The attacks of 9/11 spark complex emotions in Changez which he studies carefully (indeed, all of his emotions seem complex), but equally significant is his position in relation to the United States — whether he is a beneficiary of American largesse or a tool of American imperial interests is left ambiguous. Even as he is still introducing himself, Changez reflects on his position relative to America: “Students like me were given visas and scholarships, complete financial aid, mind you, and invited into the ranks of the meritocracy. In return, we were expected to contribute our talents to your society, the society we were joining” (4). From the beginning of the novel it is established that to America, Changez is essentially a resource — a vector for economically relevant talents to flow into the country. At the same time, however, Changez is the recipient of vast largesse — a world class education, entry into a world of wealth and power. Changez himself reflects on this as he prepares to leave America: “It was then that I was hit by the enormity of what I was giving up” (157). In addition to taking care to create a character of complex, ambivalent feelings, Hamid situates Changez in an ambiguous place between Pakistan and the United States — he simultaneously feels gratitude and resentment towards America. Changez’s complex circumstances align with his personality, further weakening simple readings of the novel.

 

Marji has no such tortured relationship with the West — Western concepts (Marxism, French education, American pop culture) occasionally intrude into the novel, but Marji herself is firmly rooted in an Iranian context. The emphasis on Iran as central is seen in Marji’s habit of identifying political tensions with her family members — this intimately entwines Marji’s life with the history and politics of Iran. While we, as Westerners, would tend to see the replacement of the old emperor with the Shah’s father as a step in the evolution of international relations in the Middle East, Marji views it as a story told by her father, starring her grandfather as a prince. Marji appears to be dubious of her father’s story, even bored by it (see images 22-23), until the introduction of her grandfather as a prince visibly thrills and distracts her (24-25). For Marji, what we view through an artificial, academic lens is viewed as family history and even a source of entertainment. This level of casual familiarity with the history and politics of Iran — playing fast and loose, as it were, with subjects Western intellectuals must approach with learned and weighty manners — tightens Satrapi’s focus on to Iran in its own terms, rather than Iran as it is defined by the West.

 

While Satrapi’s approach with Persepolis is different than Hamid’s, it too allows the novel to negotiate the space between contradictory ideologies. There is simply nothing for Western ideologies to latch onto — the novel resists interpretation in support of either prevailing interpretation of U.S.-Iran relations. We see this from the beginning of the book: Marji’s thought process about the appearance of the veil in her life ignores the enormous political significance the veil has in the West as a symbol of Islamic backwardness. The veil is introduced nonchalantly: “Then came 1980: the year it became obligatory to wear the veil at school” and Marji continues blandly “We didn’t really like to wear the veil” (3). In the illustrations of these panels, the girls of the school play various games with their new veils. The veil is representative of change and tension in Marji’s life, but in the face of its nonchalant treatment by Marji’s schoolfellows, it loses the dread significance with which Westerners imbue it. Satrapi forces her material into her own terms, refusing to let it be appropriated by Western ideologies.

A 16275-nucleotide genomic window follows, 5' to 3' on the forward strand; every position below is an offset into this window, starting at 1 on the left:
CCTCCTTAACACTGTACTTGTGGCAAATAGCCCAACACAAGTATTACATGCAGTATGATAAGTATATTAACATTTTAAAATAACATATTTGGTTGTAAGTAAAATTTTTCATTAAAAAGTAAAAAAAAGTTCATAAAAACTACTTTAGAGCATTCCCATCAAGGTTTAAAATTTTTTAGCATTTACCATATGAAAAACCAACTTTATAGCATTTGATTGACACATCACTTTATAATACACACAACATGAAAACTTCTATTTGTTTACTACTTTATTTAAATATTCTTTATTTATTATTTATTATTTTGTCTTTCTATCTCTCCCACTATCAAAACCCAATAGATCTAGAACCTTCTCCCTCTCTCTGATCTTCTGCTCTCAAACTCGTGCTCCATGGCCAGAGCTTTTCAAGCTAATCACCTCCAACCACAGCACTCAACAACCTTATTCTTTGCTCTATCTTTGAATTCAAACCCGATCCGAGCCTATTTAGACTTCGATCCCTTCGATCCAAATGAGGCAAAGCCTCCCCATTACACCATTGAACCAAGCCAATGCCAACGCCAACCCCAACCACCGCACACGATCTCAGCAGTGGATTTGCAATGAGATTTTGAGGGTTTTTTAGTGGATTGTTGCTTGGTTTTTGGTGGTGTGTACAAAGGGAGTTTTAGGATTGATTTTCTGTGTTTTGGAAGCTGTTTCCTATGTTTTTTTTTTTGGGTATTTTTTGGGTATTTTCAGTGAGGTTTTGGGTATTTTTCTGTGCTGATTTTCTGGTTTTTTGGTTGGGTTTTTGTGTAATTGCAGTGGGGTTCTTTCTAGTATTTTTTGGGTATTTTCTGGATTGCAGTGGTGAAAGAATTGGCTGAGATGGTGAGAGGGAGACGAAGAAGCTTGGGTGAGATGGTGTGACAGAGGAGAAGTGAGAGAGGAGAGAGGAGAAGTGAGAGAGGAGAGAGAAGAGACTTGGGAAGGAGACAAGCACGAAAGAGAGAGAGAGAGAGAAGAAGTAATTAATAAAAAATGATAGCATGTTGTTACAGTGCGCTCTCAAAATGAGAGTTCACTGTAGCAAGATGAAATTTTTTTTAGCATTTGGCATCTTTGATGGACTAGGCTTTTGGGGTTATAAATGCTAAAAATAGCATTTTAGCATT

Middle Eastern authors who write to the West face an audience divided amongst themselves, all bringing firm assumptions to the text. The two dominant Western modes of understanding the Middle East are that critiqued by Naghibi and that embodied by Chan: as a culture that is fundamentally similar to the West or a culture fundamentally different from the West. Mohsin Hamid and Marjane Satrapi both attempt to negotiate these ideologies and represent the Middle East in a new way; Hamid by using a very subtle narrator ambivalent about East and West, Satrapi by carefully grounding her entire work in an Iranian context. Hamid’s novel clearly frustrates the expectations of those who would see difference — Stephen Chan’s critique of it ultimately devolves into little more than insults (832). Satrapi’s Persepolis has been perhaps less successful in avoiding appropriation by a Western narrative. Despite the measures Satrapi takes to avoid this, the reaction to the novel in America has largely been one of liberal universalism (Naghibi 228). Careful reading reveals, however, the differing steps that each author takes to create a new representation of the Middle East, not colored by existing political agendas. 


Works Cited —

Chan, Stephen. 2010. “The Bitterness of the Islamic Hero in Three Recent Western Works of Fiction.” Third World Quarterly 31: 5, 829-832.

Hamid, Mohsin. The Reluctant Fundamentalist. Boston: Houghton Mifflin Harcourt, 2007. 

Naghibi, Nima and O’Malley, Andrew. “Estranging the Familiar: ‘East’ and ‘West’ in Satrapi’s Persepolis.” ESC 31.2-3 (June/September 2005): 223-248.

Satrapi, Marjane. Persepolis: The Story of a Childhood. New York: Pantheon Books, 2003. 

DRAFT: This module has unpublished changes.